Two sets of twins on the recent branches of your family tree can be pretty normal. Three or four is more unusual, but the five on the Waisner family tree really sets the family apart.
Four sets of twins gathered recently at Bill Waisner’s Overland Park home. It starts with Bill and Bob Waisner. Two of Bill’s five children were twin girls, Lisa Waisner and Lori Hardman.
His other daughter, Janelle Cates, had twin girls of her own, Carolyn and Catherine Cates. One of Bill’s sons, Brian Waisner, has twin children, Will and Hope Waisner.
The fifth set of fraternal twins was Bill and Bob’s aunts, Ola and Lola Waisner, who are no longer living.
Out of all of those twins, the family says that none are identical, although they have similar looks.
Bill and Bob looked a lot alike growing up — at school, the portrait photographer only sent home one print, thinking he’d taken two shots of the same boy.
They went out on a double date as young men, Bill with his late wife, Carol, and Bob with his girlfriend (now wife), Betty. When they walked out of the restaurant, the ladies each grabbed the arm of the wrong guy.
As they’ve gotten older, they don’t look quite as similar anymore. Technically, the elder Waisners don’t have proof that they’re fraternal, and they say they’d like to get a test to be sure.
All those generations of twins almost didn’t happen. When Bill and Bob were born in 1931, there was a blizzard in their hometown of Clarksburg, Mo., 30 miles west of Jefferson City.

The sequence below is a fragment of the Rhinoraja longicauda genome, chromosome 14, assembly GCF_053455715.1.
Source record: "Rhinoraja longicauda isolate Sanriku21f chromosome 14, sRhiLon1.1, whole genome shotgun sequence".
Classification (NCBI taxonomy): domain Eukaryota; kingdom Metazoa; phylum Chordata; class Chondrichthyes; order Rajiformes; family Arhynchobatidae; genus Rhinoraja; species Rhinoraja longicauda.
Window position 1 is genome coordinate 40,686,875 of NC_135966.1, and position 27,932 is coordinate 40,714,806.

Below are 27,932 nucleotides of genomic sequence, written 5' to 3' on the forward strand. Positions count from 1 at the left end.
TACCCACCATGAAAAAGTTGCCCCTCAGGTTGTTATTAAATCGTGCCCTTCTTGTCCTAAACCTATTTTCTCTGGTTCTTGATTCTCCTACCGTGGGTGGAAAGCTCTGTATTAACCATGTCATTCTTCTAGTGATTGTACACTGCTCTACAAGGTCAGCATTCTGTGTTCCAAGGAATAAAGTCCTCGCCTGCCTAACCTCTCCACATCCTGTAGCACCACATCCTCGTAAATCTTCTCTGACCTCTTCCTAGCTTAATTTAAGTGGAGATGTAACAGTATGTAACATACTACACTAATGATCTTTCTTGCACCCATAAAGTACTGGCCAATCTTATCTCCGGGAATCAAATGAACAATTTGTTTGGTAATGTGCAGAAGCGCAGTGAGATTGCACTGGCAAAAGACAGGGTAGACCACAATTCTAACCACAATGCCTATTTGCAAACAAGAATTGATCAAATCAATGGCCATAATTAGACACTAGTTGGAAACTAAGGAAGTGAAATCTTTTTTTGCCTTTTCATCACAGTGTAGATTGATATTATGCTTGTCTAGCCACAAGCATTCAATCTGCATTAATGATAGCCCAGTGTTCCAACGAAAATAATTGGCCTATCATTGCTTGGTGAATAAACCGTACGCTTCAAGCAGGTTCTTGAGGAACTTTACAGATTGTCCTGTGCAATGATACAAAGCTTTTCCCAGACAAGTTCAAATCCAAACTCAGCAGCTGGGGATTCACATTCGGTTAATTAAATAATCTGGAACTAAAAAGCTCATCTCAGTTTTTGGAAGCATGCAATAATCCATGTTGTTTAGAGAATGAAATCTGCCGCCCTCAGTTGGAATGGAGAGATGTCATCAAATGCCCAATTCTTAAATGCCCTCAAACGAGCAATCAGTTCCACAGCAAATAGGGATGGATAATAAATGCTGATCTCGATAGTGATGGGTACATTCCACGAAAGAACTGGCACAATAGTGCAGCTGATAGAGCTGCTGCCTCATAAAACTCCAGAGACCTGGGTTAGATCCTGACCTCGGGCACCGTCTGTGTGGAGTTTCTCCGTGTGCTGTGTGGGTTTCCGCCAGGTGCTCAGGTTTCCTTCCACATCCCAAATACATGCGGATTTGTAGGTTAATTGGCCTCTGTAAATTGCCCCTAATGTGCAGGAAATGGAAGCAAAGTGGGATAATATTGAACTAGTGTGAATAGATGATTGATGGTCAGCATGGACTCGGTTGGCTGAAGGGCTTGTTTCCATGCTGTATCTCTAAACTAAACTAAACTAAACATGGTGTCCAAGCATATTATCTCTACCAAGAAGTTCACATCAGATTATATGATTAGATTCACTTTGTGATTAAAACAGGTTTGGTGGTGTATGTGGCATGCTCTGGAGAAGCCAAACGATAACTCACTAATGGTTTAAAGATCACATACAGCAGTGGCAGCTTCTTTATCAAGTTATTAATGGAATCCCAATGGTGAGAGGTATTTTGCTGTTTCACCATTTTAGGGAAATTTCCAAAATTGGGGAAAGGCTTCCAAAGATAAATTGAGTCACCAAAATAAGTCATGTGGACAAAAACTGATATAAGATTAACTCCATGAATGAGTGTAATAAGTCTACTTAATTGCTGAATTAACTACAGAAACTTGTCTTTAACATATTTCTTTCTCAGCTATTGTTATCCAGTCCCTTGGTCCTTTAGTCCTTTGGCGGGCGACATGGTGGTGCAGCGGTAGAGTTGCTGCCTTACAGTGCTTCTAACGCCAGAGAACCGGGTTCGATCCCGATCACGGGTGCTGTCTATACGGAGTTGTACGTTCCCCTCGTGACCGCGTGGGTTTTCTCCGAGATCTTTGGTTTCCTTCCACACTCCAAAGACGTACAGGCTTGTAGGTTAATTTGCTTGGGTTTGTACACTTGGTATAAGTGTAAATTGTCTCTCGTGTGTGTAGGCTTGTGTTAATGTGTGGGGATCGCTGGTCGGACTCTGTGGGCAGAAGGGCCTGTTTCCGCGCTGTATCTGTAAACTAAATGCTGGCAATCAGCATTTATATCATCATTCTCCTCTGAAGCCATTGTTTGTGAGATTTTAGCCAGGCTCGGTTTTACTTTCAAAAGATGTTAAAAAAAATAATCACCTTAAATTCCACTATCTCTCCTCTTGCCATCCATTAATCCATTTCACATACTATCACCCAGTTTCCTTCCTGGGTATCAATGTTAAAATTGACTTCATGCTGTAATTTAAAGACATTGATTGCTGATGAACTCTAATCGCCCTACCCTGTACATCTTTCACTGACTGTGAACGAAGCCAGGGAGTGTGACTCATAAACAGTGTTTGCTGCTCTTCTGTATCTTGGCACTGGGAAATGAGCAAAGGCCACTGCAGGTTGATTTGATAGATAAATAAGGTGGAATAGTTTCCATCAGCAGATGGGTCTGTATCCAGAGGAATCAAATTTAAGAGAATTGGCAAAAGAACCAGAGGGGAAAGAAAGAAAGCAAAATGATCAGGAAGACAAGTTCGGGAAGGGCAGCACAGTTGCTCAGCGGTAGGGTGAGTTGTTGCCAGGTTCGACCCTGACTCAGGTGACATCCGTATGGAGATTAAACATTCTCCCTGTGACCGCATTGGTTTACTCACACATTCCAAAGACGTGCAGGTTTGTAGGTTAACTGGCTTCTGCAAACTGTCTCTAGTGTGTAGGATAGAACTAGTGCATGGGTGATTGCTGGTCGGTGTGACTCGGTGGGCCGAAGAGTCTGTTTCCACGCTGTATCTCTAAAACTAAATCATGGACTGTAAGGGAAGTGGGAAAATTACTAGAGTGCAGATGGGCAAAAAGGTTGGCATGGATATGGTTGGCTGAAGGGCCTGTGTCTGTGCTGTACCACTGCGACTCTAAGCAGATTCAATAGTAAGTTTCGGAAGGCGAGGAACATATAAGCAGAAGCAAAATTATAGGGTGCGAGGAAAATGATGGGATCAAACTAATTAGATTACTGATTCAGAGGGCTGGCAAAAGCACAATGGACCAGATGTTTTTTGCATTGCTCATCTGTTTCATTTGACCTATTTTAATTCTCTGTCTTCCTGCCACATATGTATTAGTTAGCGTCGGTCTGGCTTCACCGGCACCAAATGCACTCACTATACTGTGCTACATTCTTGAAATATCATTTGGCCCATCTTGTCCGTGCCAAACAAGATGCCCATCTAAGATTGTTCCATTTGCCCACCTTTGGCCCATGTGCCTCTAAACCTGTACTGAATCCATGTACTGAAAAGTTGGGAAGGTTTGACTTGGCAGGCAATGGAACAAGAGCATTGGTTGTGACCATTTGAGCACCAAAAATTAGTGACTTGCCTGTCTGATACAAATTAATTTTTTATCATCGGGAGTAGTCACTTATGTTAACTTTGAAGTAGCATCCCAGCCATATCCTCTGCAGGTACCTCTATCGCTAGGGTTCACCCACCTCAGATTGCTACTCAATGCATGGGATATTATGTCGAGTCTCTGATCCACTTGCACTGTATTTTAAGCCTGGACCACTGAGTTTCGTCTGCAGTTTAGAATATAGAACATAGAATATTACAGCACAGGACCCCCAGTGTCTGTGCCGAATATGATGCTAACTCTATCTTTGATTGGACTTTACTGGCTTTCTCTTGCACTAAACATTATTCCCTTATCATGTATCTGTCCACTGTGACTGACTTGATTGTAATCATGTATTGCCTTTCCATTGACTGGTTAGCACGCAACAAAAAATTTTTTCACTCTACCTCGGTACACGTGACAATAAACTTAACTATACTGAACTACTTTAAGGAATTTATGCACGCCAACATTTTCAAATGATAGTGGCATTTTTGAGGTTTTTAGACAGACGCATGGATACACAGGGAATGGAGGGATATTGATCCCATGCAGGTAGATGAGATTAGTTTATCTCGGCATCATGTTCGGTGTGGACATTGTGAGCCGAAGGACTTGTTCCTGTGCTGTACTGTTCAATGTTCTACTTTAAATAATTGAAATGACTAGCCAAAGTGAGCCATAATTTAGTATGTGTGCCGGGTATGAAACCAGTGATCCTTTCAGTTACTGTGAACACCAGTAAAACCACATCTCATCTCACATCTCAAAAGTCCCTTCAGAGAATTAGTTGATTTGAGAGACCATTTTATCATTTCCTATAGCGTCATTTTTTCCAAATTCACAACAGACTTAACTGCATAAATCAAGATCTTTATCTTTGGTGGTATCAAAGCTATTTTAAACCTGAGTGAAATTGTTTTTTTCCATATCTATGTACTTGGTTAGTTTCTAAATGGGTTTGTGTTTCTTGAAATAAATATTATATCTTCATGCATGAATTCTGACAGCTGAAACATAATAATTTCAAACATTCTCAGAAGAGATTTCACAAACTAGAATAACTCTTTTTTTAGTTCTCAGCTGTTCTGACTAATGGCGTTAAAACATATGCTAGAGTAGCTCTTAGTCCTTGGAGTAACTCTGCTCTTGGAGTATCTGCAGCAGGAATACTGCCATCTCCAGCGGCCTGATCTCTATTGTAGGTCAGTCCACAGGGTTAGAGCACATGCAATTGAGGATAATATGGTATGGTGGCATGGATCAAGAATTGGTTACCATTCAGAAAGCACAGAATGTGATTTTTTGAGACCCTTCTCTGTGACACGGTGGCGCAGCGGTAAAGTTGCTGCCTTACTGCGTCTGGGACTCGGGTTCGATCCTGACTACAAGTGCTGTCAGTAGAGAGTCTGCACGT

At that time, home births were normal, but their mother was suffering from toxemia and needed to go to the hospital. With the roads closed, neighbors managed to get a horse-drawn carriage through to U.S. 50, where an ambulance took them the rest of the way.
When they were children at a father-daughter banquet, Lisa Waisner and Lori Hardman considered themselves fortunate to be from a family of twins and brought both Bill and Bob so they could each have a dad with them.
As her own kids were growing up, Lori said, “They always felt (that) they had two moms” in Lori and Lisa.
Lisa said she and Lori have what they call “amazing twin moments.” Once, they met driving side by side on Interstate 435. One called the other to ask where she was headed. Both were going to a Royals game, wearing the same Royals shirt, and they had tickets for adjoining sections.
Carolyn Cates says she and Catherine don’t dress alike, but their twin connection comes out when they often say the same thing at the same time. People also call them by each other’s names.
When you’re a twin, “you learn to answer to your twin’s name,” Lisa said.
With so many relatives, the Waisner family gets together nearly every month, according to Lisa.
The most recent set of twins, Will and Hope, are the first of different genders.
“I thought it was pretty special that we ended up having twins,” said Laura Waisner, mother to Will and Hope. “(Being) the first set of boy-girl twins … there’s something special about it.”
Janelle Cates also likes the unique identity of her family.
“I always felt very blessed,” Janelle said. “I could say I’m the daughter of twins, the sister of twins, the mother of twins and the aunt of twins.”